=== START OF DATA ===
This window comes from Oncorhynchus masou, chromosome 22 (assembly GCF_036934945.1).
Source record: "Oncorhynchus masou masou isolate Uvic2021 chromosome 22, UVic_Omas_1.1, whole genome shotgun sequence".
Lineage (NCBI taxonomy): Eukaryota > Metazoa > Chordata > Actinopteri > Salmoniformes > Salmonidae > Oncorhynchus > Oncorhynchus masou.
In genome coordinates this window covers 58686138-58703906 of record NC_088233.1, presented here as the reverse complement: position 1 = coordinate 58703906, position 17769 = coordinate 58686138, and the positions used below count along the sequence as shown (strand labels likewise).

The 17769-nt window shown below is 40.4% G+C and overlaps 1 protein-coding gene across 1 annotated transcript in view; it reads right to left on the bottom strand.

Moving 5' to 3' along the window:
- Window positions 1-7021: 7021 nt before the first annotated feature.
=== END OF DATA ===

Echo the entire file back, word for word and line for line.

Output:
This window comes from Oncorhynchus masou, chromosome 22 (assembly GCF_036934945.1).
Source record: "Oncorhynchus masou masou isolate Uvic2021 chromosome 22, UVic_Omas_1.1, whole genome shotgun sequence".
Lineage (NCBI taxonomy): Eukaryota > Metazoa > Chordata > Actinopteri > Salmoniformes > Salmonidae > Oncorhynchus > Oncorhynchus masou.
In genome coordinates this window covers 58686138-58703906 of record NC_088233.1, presented here as the reverse complement: position 1 = coordinate 58703906, position 17769 = coordinate 58686138, and the positions used below count along the sequence as shown (strand labels likewise).

The 17769-nt window shown below is 40.4% G+C and overlaps 1 protein-coding gene across 1 annotated transcript in view; it reads right to left on the bottom strand.

Moving 5' to 3' along the window:
- Window positions 1-7021: 7021 nt before the first annotated feature.